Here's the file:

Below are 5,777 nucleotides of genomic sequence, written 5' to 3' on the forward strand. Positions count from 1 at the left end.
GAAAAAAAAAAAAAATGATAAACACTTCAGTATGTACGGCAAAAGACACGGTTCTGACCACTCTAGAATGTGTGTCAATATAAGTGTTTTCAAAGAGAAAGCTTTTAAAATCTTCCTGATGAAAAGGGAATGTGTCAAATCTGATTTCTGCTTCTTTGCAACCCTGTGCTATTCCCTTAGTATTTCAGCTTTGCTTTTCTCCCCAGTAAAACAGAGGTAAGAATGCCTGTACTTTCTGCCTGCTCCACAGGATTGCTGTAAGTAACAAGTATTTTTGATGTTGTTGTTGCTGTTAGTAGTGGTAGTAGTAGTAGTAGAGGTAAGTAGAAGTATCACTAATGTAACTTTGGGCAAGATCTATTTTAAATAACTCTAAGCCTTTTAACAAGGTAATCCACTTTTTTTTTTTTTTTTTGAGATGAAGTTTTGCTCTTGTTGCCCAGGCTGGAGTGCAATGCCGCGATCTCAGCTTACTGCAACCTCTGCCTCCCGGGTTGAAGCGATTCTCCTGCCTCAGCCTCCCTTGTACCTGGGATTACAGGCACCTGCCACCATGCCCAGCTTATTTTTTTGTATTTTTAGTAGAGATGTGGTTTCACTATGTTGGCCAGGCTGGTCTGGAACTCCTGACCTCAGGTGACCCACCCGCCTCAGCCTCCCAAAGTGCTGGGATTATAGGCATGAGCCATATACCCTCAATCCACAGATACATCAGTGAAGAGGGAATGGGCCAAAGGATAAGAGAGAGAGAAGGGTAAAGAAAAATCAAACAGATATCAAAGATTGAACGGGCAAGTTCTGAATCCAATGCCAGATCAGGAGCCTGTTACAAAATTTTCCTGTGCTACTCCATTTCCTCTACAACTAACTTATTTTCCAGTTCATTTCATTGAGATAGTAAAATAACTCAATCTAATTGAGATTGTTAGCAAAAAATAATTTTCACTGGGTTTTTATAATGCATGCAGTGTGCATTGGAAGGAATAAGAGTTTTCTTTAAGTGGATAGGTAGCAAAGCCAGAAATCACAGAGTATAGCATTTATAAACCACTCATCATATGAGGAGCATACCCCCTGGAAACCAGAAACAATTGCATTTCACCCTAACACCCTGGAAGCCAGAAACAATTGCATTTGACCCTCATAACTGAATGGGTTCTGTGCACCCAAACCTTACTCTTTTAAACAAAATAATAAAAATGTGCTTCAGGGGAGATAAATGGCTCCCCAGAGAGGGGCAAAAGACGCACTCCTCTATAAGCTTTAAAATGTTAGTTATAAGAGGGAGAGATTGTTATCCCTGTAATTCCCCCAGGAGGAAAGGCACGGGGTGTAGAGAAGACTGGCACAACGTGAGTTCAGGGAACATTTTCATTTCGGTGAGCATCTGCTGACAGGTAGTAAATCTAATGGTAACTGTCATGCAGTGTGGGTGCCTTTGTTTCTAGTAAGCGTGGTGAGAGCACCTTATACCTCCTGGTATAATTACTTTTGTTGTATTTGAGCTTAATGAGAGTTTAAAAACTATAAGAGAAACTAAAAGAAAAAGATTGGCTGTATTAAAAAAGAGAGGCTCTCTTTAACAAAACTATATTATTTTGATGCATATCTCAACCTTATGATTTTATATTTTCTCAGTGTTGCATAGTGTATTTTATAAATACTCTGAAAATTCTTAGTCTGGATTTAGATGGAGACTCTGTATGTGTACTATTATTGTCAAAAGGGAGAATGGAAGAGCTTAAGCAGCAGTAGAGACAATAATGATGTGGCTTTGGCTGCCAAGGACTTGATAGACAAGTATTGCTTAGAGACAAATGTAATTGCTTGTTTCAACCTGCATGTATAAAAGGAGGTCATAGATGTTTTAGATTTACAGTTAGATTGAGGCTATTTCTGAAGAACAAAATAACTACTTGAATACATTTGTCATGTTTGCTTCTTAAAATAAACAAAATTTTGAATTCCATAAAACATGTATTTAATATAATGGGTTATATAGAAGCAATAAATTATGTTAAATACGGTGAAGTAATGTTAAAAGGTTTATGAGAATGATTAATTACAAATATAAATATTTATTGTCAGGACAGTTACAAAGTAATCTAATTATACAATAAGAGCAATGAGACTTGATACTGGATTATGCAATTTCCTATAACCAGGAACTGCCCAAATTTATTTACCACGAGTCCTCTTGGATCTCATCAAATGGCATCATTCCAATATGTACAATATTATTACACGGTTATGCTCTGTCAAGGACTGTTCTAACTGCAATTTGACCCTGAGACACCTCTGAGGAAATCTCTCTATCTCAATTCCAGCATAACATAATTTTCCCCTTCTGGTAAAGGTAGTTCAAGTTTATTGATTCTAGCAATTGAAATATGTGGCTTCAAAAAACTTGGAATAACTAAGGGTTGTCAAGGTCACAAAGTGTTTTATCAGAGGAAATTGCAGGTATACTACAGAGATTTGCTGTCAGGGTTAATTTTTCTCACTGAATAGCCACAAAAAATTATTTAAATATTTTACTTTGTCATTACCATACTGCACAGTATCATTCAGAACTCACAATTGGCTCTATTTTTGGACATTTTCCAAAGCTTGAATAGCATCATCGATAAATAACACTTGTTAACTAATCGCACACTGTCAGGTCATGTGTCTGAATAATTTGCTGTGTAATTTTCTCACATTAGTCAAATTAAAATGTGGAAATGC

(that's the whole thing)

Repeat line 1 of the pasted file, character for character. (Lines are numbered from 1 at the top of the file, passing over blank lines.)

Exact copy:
Below are 5,777 nucleotides of genomic sequence, written 5' to 3' on the forward strand. Positions count from 1 at the left end.